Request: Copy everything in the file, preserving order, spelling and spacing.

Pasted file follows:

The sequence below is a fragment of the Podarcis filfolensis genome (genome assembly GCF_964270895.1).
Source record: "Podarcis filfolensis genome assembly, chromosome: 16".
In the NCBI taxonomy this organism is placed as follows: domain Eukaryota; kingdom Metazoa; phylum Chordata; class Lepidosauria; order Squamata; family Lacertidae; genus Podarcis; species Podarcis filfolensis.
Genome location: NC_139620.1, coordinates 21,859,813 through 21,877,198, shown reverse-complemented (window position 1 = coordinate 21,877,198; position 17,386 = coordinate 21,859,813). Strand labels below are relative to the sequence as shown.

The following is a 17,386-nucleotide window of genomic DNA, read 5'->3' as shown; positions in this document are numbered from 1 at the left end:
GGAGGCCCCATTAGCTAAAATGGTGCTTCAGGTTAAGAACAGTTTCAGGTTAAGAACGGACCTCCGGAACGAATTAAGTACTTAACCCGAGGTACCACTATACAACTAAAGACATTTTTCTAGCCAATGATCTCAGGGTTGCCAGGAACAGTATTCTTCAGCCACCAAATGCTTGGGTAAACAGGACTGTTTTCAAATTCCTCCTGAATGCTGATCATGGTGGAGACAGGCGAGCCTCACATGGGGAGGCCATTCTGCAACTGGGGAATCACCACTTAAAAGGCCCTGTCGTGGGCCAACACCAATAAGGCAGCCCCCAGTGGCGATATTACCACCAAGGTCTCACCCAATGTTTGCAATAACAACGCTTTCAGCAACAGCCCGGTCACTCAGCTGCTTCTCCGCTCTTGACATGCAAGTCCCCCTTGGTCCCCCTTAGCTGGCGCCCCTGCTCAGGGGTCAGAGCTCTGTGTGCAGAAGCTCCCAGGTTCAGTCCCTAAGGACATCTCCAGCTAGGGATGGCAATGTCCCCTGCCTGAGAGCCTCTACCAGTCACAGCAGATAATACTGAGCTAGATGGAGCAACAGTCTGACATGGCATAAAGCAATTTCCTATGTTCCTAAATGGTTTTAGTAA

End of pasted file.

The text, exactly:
The sequence below is a fragment of the Podarcis filfolensis genome (genome assembly GCF_964270895.1).
Source record: "Podarcis filfolensis genome assembly, chromosome: 16".
In the NCBI taxonomy this organism is placed as follows: domain Eukaryota; kingdom Metazoa; phylum Chordata; class Lepidosauria; order Squamata; family Lacertidae; genus Podarcis; species Podarcis filfolensis.
Genome location: NC_139620.1, coordinates 21,859,813 through 21,877,198, shown reverse-complemented (window position 1 = coordinate 21,877,198; position 17,386 = coordinate 21,859,813). Strand labels below are relative to the sequence as shown.

The following is a 17,386-nucleotide window of genomic DNA, read 5'->3' as shown; positions in this document are numbered from 1 at the left end:
GGAGGCCCCATTAGCTAAAATGGTGCTTCAGGTTAAGAACAGTTTCAGGTTAAGAACGGACCTCCGGAACGAATTAAGTACTTAACCCGAGGTACCACTATACAACTAAAGACATTTTTCTAGCCAATGATCTCAGGGTTGCCAGGAACAGTATTCTTCAGCCACCAAATGCTTGGGTAAACAGGACTGTTTTCAAATTCCTCCTGAATGCTGATCATGGTGGAGACAGGCGAGCCTCACATGGGGAGGCCATTCTGCAACTGGGGAATCACCACTTAAAAGGCCCTGTCGTGGGCCAACACCAATAAGGCAGCCCCCAGTGGCGATATTACCACCAAGGTCTCACCCAATGTTTGCAATAACAACGCTTTCAGCAACAGCCCGGTCACTCAGCTGCTTCTCCGCTCTTGACATGCAAGTCCCCCTTGGTCCCCCTTAGCTGGCGCCCCTGCTCAGGGGTCAGAGCTCTGTGTGCAGAAGCTCCCAGGTTCAGTCCCTAAGGACATCTCCAGCTAGGGATGGCAATGTCCCCTGCCTGAGAGCCTCTACCAGTCACAGCAGATAATACTGAGCTAGATGGAGCAACAGTCTGACATGGCATAAAGCAATTTCCTATGTTCCTAAATGGTTTTAGTAA